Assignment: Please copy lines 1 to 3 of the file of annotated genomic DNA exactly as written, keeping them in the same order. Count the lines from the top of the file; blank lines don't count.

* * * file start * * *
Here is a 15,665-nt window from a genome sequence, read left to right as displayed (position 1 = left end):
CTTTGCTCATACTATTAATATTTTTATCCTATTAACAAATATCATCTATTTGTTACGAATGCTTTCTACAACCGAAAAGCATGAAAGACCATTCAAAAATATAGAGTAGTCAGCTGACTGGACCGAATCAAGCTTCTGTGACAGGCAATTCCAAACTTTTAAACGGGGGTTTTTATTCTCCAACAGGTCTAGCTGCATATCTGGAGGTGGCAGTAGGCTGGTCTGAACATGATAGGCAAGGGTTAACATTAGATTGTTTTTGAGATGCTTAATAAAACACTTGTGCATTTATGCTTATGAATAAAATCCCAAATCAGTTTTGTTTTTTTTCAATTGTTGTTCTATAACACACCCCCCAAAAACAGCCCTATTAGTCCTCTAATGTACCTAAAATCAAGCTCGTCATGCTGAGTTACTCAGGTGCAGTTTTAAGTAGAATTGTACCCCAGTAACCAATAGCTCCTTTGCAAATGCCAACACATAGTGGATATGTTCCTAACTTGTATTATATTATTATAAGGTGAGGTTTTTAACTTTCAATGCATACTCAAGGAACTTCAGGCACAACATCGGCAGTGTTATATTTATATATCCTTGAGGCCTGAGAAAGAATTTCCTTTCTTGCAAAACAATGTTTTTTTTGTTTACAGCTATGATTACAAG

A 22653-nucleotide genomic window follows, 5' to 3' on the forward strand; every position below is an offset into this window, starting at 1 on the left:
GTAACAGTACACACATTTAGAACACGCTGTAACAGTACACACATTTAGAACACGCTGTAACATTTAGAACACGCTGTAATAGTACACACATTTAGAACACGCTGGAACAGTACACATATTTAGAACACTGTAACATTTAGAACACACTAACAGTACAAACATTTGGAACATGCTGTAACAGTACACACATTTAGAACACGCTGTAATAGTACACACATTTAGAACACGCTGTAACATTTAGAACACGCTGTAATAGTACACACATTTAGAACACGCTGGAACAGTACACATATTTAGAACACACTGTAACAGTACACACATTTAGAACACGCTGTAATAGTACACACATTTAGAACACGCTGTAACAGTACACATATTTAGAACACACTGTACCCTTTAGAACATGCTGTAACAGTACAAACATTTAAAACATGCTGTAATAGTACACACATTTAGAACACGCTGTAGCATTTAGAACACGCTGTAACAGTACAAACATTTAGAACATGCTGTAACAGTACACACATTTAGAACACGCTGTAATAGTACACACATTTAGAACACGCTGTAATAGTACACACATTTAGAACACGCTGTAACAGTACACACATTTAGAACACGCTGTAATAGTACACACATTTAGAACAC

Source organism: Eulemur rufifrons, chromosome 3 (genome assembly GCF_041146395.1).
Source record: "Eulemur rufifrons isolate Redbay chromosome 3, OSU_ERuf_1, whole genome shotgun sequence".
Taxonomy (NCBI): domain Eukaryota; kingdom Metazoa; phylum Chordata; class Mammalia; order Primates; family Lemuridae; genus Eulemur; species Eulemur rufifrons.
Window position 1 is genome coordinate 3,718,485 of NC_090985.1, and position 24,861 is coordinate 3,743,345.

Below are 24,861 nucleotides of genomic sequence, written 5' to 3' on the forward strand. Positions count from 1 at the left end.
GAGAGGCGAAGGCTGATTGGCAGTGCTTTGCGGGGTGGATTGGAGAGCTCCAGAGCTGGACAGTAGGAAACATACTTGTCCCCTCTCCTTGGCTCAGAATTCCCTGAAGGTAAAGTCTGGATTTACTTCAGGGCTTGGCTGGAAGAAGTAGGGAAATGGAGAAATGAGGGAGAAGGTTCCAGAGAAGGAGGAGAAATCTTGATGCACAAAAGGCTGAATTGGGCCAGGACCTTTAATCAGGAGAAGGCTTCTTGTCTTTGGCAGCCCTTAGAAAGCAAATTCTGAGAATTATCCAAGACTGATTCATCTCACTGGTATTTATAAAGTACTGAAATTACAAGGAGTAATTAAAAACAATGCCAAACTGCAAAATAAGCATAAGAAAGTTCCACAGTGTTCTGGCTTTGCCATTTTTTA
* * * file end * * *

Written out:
Here is a 15,665-nt window from a genome sequence, read left to right as displayed (position 1 = left end):
CTTTGCTCATACTATTAATATTTTTATCCTATTAACAAATATCATCTATTTGTTACGAATGCTTTCTACAACCGAAAAGCATGAAAGACCATTCAAAAATATAGAGTAGTCAGCTGACTGGACCGAATCAAGCTTCTGTGACAGGCAATTCCAAACTTTTAAACGGGGGTTTTTATTCTCCAACAGGTCTAGCTGCATATCTGGAGGTGGCAGTAGGCTGGTCTGAACATGATAGGCAAGGGTTAACATTAGATTGTTTTTGAGATGCTTAATAAAACACTTGTGCATTTATGCTTATGAATAAAATCCCAAATCAGTTTTGTTTTTTTTCAATTGTTGTTCTATAACACACCCCCCAAAAACAGCCCTATTAGTCCTCTAATGTACCTAAAATCAAGCTCGTCATGCTGAGTTACTCAGGTGCAGTTTTAAGTAGAATTGTACCCCAGTAACCAATAGCTCCTTTGCAAATGCCAACACATAGTGGATATGTTCCTAACTTGTATTATATTATTATAAGGTGAGGTTTTTAACTTTCAATGCATACTCAAGGAACTTCAGGCACAACATCGGCAGTGTTATATTTATATATCCTTGAGGCCTGAGAAAGAATTTCCTTTCTTGCAAAACAATGTTTTTTTTGTTTACAGCTATGATTACAAG

A 22653-nucleotide genomic window follows, 5' to 3' on the forward strand; every position below is an offset into this window, starting at 1 on the left: